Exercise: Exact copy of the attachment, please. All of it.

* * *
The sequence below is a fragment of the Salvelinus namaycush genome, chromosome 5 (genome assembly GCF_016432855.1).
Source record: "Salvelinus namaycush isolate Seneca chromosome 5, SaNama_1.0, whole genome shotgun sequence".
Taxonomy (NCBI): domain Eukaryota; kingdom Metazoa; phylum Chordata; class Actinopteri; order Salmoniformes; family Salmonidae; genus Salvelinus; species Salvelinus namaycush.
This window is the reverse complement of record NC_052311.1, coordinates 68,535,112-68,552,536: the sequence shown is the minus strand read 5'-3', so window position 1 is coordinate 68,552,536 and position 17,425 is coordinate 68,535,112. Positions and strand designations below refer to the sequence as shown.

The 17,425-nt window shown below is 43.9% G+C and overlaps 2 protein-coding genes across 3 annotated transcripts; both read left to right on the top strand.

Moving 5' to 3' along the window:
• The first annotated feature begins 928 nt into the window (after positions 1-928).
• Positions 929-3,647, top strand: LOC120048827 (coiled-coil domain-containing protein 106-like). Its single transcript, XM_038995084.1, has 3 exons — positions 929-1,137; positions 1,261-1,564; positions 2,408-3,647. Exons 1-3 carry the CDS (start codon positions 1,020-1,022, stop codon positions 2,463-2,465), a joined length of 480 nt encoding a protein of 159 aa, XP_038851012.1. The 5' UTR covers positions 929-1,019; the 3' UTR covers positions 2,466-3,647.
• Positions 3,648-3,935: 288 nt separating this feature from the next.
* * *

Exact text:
The sequence below is a fragment of the Salvelinus namaycush genome, chromosome 5 (genome assembly GCF_016432855.1).
Source record: "Salvelinus namaycush isolate Seneca chromosome 5, SaNama_1.0, whole genome shotgun sequence".
Taxonomy (NCBI): domain Eukaryota; kingdom Metazoa; phylum Chordata; class Actinopteri; order Salmoniformes; family Salmonidae; genus Salvelinus; species Salvelinus namaycush.
This window is the reverse complement of record NC_052311.1, coordinates 68,535,112-68,552,536: the sequence shown is the minus strand read 5'-3', so window position 1 is coordinate 68,552,536 and position 17,425 is coordinate 68,535,112. Positions and strand designations below refer to the sequence as shown.

The 17,425-nt window shown below is 43.9% G+C and overlaps 2 protein-coding genes across 3 annotated transcripts; both read left to right on the top strand.

Moving 5' to 3' along the window:
• The first annotated feature begins 928 nt into the window (after positions 1-928).
• Positions 929-3,647, top strand: LOC120048827 (coiled-coil domain-containing protein 106-like). Its single transcript, XM_038995084.1, has 3 exons — positions 929-1,137; positions 1,261-1,564; positions 2,408-3,647. Exons 1-3 carry the CDS (start codon positions 1,020-1,022, stop codon positions 2,463-2,465), a joined length of 480 nt encoding a protein of 159 aa, XP_038851012.1. The 5' UTR covers positions 929-1,019; the 3' UTR covers positions 2,466-3,647.
• Positions 3,648-3,935: 288 nt separating this feature from the next.